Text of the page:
stone. And these foibles, faults if you
will, which every body could see, because
every body is clear sighted in regard to
the faults and foibles of others he, I
have no doubt, would have been the first
to acknowledge, on a proper representa
tion of them. Every thing now is hidden
to us not, God forbid ! that utter dark
ness rests upon the grave, which, hideous
as it is, is lighted, cheered, and warmed
by fire from Heaven not the impious
fire fabled to be stolen from Heaven by
thc heathen, but by the spirit of the liv
ing God, whom we all profess to worship,
and whom I hope we shall spend the re
mainder of this clay in worshipping, not
with mouth-honor, but in our hearts ; in
spit it and truth that it may not be said
of us, also, " This people draweth nigh
unto me with their mouth and honoreth
me with their lips, but their heart is far
from me." Yes, it is just so. He is
gone. I will not say that our loss is ir
reparable ; because such a man as has ex
isted may exist again. There has been
a Homer; there has been a Shakspeare ;
there has been a Milton ; there has been
a Newton. There may then be another
Pinkney ; but there is now none. And
it was to announce this event I have risen.
I am, said Mr. R. almost inclined to be
lieve in presentiments. I have been all
along as well assured of the fatal termi
nation of that disease with which he was
affected, as I am now. And I have drag
ged my weary limbs before sunrise to the
door of his sick chamber, (for I would
not intrude upon the sacred sorrows of
his fimily,) almost every morning since
his illness. From the first I had almost
no hope. I move you, sir, that this House
do now adjourn.
A numerous herd of rein-deer, under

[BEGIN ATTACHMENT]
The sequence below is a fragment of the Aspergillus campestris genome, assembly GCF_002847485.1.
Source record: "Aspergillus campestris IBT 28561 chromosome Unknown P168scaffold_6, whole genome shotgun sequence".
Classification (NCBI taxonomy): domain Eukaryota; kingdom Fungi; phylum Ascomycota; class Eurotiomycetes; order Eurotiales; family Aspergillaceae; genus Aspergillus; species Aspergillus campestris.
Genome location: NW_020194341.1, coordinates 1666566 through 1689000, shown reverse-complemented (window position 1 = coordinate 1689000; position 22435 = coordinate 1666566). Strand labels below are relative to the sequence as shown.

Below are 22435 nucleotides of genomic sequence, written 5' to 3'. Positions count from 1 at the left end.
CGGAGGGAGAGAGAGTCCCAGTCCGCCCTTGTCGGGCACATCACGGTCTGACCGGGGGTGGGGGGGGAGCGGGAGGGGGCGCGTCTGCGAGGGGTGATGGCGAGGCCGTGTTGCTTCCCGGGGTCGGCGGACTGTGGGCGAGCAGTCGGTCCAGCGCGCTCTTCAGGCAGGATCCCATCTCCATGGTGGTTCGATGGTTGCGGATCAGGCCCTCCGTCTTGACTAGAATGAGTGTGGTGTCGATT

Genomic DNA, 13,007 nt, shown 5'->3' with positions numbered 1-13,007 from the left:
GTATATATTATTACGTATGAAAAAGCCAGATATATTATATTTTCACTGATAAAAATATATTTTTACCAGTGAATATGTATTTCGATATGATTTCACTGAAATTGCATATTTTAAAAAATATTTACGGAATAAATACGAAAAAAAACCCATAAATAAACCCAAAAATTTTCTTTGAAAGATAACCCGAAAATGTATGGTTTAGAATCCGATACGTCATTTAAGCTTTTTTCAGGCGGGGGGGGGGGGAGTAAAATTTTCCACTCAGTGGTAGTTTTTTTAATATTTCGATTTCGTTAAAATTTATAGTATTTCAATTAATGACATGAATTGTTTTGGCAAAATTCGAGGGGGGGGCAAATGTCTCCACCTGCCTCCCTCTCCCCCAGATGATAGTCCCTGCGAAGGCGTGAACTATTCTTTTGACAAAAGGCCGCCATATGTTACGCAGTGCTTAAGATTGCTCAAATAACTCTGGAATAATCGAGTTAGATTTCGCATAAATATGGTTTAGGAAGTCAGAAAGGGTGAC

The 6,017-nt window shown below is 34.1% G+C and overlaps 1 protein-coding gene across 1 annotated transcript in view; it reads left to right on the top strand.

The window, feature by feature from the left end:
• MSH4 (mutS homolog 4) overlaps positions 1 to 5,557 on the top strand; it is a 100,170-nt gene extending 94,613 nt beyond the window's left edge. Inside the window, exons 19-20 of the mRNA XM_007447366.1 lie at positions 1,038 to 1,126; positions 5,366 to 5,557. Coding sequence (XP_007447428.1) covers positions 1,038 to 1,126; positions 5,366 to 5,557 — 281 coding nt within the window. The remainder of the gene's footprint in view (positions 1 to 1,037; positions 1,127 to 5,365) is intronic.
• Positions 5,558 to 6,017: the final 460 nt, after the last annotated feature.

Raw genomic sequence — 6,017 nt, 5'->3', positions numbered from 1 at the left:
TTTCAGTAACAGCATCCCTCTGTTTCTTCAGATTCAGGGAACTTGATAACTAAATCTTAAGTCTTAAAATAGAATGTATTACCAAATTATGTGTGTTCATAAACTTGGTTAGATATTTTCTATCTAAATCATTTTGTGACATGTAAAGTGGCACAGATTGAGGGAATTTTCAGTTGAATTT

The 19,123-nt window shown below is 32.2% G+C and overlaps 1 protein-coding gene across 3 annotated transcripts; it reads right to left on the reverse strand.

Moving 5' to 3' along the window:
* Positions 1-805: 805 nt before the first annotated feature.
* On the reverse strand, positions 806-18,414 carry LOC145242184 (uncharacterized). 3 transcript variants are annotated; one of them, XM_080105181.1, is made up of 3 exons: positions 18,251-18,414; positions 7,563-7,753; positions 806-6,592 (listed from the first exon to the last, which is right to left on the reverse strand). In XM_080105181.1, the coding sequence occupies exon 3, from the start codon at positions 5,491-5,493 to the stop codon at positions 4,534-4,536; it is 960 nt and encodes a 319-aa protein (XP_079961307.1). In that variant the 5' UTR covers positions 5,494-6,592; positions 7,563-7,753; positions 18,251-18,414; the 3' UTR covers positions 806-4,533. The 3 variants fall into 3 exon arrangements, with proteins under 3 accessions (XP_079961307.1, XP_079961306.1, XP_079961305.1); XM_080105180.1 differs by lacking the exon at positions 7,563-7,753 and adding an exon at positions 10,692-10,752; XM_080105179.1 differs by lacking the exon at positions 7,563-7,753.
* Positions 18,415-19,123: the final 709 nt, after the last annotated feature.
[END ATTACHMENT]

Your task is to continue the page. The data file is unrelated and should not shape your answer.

the care of a family of Lapland shep
herds, are just arrived in England. They
will be sent, in a few days, to the exten
sive wastes and heaths in Berkshire,
which are found to produce, in great a
bundance, the Lichen Rougifeiintis, en
which these noble animals feed. Most of
the females are with young, and the
strongest hopes are enteitained ot then
d to our stock of useful and
domestic quadrupeds. They aie pericct
ly tame; the flesh the most exquhile ven
ison ; and their milk cf nearly the con
sistence of cream, and of the finest fla
vor and nutritive quality. The people
(who bi ought their houses, furniture,
irwi.c. .-o -wib tbemi are the most Ci-
minu'ivc of the human race, never reach
ing the height of live feet. They are
clothed in the skin of the rein-deer, with
its thick fur outside. ficfier.
rSlIIK subscribers have i:i their possession for
1L sale, anew pi.nnel Gi-, made in New-York,
which will be disposed of on reasonable terms.
rgHi; subscril-.-r np c'.fdly iannins the pub
JL lie generally, thnt ito lut.s. taken charge of
that largo and o .Mnadio'it bui-dlnir, situated on
thc Yadkin river, at l -ard'.i Bndgo, Uow.ui coun
ty, X. 1. whore ho has poised a house f private
entertainment tor the aeoon-aiiodation of aii those
w ho mav pie:, v loeall e:i h.m.
,in"UJL. be sold, at Public Ver.dae, at the
7 Court-Ilour.e n; -..u.s.oarv, on Saturdav,
the 3lh day of Ann I rvxt, nil the negroes be
longing to the- estate of Robert Torrance, de
ceased coniiNt"m;r of one fellow, one .small boy.
some old and some voung wenches, ami several
children. Conditions will be made known o:i
the dav of sale.
JNO. McClTXI.ANn, E.vcci:i';r.
Jlrci 16.';, 1822. -Iwt'Jb
AX awav from the subscriber, on the 10th
instant, an indented apprentice, hv the.
name of Elijah Iangley, about 20 years of age.
Whoever will return the said runaway, shall re
ceive the above reward, but no charges paid,-
.March 11, ISO 2.